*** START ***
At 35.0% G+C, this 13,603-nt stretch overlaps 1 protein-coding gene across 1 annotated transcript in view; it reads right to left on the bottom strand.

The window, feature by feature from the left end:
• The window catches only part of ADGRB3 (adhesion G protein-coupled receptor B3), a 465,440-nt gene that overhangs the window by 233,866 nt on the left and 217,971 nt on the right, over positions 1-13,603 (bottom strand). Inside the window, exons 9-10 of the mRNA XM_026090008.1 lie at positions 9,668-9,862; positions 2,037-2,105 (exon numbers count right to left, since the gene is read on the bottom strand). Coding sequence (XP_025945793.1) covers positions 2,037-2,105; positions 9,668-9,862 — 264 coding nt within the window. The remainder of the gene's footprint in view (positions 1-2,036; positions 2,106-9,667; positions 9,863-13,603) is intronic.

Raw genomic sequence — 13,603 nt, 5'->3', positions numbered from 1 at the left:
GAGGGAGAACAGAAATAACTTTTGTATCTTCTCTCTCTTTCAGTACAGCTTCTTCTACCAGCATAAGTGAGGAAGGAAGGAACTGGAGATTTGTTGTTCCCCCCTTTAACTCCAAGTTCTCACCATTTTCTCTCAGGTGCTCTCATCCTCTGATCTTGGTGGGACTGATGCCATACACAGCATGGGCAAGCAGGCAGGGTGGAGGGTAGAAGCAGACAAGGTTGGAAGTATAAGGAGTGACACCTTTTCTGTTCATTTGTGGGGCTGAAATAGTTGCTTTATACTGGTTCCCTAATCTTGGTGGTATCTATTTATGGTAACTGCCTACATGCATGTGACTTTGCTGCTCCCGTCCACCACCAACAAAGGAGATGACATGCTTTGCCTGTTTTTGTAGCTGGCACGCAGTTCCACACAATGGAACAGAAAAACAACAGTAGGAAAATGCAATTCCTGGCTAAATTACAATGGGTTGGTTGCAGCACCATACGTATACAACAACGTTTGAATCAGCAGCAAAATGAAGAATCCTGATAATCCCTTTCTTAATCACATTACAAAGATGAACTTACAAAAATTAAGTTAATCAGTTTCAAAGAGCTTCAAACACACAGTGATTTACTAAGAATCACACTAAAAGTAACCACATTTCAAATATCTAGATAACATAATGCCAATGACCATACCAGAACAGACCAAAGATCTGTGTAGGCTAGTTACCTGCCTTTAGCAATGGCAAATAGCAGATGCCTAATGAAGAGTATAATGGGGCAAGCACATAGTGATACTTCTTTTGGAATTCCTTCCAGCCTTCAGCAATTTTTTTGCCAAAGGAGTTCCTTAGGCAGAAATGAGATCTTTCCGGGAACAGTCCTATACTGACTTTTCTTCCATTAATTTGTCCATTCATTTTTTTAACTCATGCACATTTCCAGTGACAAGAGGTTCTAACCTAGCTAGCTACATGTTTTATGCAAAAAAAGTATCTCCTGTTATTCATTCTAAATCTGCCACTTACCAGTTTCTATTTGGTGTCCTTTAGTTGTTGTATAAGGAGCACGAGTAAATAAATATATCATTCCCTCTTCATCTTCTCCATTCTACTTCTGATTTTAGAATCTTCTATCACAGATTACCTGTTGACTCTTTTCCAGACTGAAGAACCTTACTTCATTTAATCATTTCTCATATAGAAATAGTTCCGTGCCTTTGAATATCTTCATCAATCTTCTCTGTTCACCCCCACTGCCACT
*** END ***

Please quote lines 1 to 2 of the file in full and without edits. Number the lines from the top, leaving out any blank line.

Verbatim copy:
At 35.0% G+C, this 13,603-nt stretch overlaps 1 protein-coding gene across 1 annotated transcript in view; it reads right to left on the bottom strand.

The window, feature by feature from the left end: